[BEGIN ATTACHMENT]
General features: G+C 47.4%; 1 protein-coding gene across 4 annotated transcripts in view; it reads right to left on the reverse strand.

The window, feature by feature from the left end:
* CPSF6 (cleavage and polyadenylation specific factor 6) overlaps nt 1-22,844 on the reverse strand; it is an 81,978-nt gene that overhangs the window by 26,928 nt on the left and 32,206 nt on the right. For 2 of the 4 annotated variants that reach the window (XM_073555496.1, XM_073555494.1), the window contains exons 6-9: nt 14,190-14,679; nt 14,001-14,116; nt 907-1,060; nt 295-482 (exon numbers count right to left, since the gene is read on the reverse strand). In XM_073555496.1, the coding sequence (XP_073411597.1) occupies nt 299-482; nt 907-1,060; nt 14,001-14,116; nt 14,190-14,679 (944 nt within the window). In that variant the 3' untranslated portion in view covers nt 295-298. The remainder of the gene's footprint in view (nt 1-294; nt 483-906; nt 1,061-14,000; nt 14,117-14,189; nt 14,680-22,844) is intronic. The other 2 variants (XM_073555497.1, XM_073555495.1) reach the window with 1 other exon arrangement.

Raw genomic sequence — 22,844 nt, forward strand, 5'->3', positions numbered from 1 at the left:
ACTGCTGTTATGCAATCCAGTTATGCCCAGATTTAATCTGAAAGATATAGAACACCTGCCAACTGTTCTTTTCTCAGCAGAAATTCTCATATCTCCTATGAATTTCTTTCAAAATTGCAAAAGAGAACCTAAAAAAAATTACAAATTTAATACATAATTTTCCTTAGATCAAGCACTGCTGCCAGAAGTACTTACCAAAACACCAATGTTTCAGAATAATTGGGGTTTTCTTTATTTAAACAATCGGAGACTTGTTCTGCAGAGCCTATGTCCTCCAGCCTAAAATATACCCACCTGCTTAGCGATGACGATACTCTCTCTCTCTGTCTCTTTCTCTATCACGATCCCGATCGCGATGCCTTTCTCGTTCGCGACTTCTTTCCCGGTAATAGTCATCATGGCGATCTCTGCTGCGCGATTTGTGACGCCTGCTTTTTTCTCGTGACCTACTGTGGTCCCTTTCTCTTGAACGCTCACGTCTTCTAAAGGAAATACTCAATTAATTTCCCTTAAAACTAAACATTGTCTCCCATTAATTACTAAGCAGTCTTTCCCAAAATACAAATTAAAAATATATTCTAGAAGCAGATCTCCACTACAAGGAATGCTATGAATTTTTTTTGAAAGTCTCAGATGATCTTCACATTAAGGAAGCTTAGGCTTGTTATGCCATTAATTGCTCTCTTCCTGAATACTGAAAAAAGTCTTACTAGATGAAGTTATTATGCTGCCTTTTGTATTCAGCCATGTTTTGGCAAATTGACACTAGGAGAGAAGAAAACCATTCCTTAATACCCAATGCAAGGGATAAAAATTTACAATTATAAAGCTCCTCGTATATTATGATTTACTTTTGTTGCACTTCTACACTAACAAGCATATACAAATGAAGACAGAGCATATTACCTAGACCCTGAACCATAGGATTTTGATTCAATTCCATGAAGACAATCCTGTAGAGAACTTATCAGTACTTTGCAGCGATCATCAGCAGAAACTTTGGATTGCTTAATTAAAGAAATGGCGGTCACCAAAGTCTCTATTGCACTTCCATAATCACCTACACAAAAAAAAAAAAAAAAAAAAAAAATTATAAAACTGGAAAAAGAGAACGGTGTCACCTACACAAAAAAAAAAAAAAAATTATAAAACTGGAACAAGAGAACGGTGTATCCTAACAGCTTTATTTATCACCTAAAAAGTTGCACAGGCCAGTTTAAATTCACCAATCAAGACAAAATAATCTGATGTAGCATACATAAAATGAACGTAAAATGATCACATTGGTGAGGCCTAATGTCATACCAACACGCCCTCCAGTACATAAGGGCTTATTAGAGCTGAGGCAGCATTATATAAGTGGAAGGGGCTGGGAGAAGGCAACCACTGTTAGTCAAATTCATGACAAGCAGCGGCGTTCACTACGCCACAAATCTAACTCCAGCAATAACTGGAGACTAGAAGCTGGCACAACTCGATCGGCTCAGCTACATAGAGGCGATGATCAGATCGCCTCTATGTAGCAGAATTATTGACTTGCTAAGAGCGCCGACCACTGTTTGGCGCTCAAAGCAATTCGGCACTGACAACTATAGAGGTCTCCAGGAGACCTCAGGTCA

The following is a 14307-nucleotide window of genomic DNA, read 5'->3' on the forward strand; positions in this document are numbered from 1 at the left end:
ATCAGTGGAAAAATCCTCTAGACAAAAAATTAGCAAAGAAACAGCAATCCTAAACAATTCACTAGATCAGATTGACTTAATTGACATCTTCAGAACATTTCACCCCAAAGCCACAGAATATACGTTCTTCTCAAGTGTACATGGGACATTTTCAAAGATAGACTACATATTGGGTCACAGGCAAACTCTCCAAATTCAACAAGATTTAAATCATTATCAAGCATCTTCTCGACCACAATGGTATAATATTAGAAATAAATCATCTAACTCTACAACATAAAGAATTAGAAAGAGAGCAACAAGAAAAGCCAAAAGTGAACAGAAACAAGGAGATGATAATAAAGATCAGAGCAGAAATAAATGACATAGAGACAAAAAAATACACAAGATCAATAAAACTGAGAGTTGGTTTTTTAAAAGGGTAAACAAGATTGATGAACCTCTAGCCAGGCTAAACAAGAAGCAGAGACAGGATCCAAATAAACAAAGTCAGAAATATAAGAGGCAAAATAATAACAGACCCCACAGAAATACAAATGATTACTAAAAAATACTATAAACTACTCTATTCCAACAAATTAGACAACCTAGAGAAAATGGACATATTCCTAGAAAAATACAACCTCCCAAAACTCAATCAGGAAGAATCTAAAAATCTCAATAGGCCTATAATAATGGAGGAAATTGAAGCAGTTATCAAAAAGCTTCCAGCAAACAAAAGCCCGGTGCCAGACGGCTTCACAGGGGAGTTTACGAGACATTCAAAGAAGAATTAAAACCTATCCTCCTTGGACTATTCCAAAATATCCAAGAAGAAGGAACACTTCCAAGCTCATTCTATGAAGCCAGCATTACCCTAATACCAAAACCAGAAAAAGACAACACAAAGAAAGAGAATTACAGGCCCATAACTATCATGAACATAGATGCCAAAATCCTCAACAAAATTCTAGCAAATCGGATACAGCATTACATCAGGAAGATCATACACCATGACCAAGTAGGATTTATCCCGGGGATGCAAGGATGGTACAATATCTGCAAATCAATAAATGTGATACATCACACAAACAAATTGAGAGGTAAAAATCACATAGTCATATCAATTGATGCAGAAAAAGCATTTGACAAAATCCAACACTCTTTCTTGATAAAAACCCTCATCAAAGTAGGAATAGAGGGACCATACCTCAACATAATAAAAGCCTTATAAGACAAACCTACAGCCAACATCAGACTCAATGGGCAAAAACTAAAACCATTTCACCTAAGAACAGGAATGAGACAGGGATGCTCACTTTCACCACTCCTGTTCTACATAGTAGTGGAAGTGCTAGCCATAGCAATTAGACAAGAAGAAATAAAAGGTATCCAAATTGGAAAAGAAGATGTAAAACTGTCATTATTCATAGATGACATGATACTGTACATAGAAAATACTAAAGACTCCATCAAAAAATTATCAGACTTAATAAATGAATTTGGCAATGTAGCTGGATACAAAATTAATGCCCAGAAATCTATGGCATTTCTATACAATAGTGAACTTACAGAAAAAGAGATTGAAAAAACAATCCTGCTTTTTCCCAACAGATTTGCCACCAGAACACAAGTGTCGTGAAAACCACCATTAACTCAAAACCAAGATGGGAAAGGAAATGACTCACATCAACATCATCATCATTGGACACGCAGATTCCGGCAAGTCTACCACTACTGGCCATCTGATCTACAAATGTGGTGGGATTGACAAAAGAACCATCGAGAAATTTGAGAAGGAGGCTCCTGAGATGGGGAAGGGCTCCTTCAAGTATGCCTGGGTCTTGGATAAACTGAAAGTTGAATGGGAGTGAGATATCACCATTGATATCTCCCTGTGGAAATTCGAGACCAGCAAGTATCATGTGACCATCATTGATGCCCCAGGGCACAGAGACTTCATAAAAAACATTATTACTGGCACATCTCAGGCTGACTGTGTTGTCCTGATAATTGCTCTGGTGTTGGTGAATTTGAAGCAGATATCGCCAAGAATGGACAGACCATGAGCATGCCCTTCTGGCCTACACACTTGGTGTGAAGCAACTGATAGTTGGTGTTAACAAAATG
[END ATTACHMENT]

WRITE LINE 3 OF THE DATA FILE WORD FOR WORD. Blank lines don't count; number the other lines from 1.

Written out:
* CPSF6 (cleavage and polyadenylation specific factor 6) overlaps nt 1-22,844 on the reverse strand; it is an 81,978-nt gene that overhangs the window by 26,928 nt on the left and 32,206 nt on the right. For 2 of the 4 annotated variants that reach the window (XM_073555496.1, XM_073555494.1), the window contains exons 6-9: nt 14,190-14,679; nt 14,001-14,116; nt 907-1,060; nt 295-482 (exon numbers count right to left, since the gene is read on the reverse strand). In XM_073555496.1, the coding sequence (XP_073411597.1) occupies nt 299-482; nt 907-1,060; nt 14,001-14,116; nt 14,190-14,679 (944 nt within the window). In that variant the 3' untranslated portion in view covers nt 295-298. The remainder of the gene's footprint in view (nt 1-294; nt 483-906; nt 1,061-14,000; nt 14,117-14,189; nt 14,680-22,844) is intronic. The other 2 variants (XM_073555497.1, XM_073555495.1) reach the window with 1 other exon arrangement.